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Posted October 11, 2010 | comments Leave a comment

McNabb finding niche in capital city

Jeff George, Brad Johnson, Tony Banks, Shane Matthews, Patrick Ramsey, Danny Wuerffel, Tim Hasselbeck, Mark Brunell, Jason Campbell, Todd Collins, Donovan McNabb.

One of these things is not like the other.

The list above represents the Washington Redskins' starting quarterbacks since 2000. Ten years of gun-slingers, signal callers and team leaders, all of whom have brought Redskins fans two playoff appearances, one playoff win and a boatload of frustration in
recent history.

But it's the last name on the list that doesn't quite fit. Maybe it's because he's only had five games as a sample size, on a team that's still trying to figure out its identity. One thing is for sure, however. McNabb has a chance to separate himself from the franchises' woeful list of quarterbacks and Sunday No. 5 took a big step in that direction.

Sunday's win over the Green Bay Packers has the Redskins at 3-2, a suitable position through five weeks for any realistic D.C. football fan. Washington now boasts wins over Dallas, Philadelphia and Green Bay, two teams that look to be contenders this year in the NFC. But it's the team's most recent win, and the way it was done, that should have fans excited about McNabb under center.

With starting running back Clinton Portis out with a groin injury, Washington turned to former Denver Bronco Ryan Torain. Torain carried the ball 16 times Sunday, amassing 40 yards, an average of just 2.5 yards per carry. Considering the Packers defense is allowing nearly 105 yards on the ground per game, it's safe to say the Redskins' rushing attack wasn't a major force.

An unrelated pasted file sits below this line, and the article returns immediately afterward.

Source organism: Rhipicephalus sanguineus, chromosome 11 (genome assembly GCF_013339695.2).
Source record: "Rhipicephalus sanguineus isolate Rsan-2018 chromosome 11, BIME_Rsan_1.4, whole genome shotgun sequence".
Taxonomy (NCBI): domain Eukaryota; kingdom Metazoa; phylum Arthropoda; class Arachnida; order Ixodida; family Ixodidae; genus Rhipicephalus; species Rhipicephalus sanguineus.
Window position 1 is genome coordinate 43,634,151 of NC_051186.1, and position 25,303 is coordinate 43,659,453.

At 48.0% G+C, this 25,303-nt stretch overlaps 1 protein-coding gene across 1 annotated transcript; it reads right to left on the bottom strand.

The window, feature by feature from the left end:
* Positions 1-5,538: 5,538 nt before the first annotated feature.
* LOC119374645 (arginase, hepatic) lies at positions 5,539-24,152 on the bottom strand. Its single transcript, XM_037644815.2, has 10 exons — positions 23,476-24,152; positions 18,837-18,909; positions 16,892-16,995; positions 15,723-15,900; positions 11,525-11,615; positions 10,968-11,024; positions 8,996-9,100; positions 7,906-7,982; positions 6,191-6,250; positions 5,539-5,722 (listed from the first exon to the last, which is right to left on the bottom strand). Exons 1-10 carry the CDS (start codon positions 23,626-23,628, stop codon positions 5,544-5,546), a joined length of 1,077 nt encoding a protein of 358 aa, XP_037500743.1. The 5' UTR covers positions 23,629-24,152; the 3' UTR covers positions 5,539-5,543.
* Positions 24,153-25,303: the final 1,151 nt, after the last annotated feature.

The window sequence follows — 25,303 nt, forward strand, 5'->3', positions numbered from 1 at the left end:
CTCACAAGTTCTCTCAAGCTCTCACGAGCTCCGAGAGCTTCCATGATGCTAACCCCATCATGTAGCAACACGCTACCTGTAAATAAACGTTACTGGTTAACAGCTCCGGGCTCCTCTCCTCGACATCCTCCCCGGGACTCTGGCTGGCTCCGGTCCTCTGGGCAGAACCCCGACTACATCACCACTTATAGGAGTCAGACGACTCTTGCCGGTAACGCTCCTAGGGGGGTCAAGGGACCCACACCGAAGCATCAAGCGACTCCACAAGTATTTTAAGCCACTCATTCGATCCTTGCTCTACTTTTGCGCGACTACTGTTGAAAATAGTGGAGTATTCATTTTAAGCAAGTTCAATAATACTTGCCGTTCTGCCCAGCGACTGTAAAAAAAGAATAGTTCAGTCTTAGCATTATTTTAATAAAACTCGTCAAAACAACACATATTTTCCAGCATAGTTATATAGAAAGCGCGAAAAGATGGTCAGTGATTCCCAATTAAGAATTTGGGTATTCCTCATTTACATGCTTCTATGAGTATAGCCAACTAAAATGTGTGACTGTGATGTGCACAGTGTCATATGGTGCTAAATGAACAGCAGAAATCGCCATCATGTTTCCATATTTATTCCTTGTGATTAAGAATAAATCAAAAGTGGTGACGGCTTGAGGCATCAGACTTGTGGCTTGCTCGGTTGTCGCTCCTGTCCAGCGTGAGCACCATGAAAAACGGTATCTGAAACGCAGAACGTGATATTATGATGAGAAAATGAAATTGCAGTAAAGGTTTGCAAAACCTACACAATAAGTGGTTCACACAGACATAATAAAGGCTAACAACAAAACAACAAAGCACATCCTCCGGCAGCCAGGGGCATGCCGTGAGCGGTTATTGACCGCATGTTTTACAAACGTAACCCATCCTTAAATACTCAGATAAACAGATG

That meant Sunday's game fell on the shoulders of McNabb. Not only was Torain being held in check, but Washington found itself behind, 13-3, to start the fourth quarter.
With anyone else on the above list as quarterback other than McNabb, the Redskins aren't winning that game. But that's what he's been conditioned to do -- lead his team. With less than five minutes gone from the final quarter, McNabb found Anthony Armstrong on a 48-yard touchdown pass, part of a 357-yard day for the quarterback. His 26 completions were the second-highest mark so far this year, just two behind McNabb's 28 against the Texans, and that game went into overtime. All the while, McNabb has thrown just three interceptions, a big reason the Redskins are sitting pretty at the top of the NFC East.

But it hasn't been all about McNabb recently. A lot of credit should go to the defense, which, over the past three games, have forced six turnovers, including a key interception by LeRon Landry in the win against the Packers in overtime.

Last week, I said this would be the three-week stretch in which we find out who the Redskins really are, with matchups against Aaron Rodgers, Peyton Manning and Jay Cutler. Rodgers' day is done and now Manning will travel to Washington looking to keep pace with Houston.

But Sunday's win showed me something. It showed me that maybe the arms like Rodgers, Manning and Cutler aren't the ones who will determine how far the Redskins go this season. Maybe it's their own arm, the one attached to No. 5.


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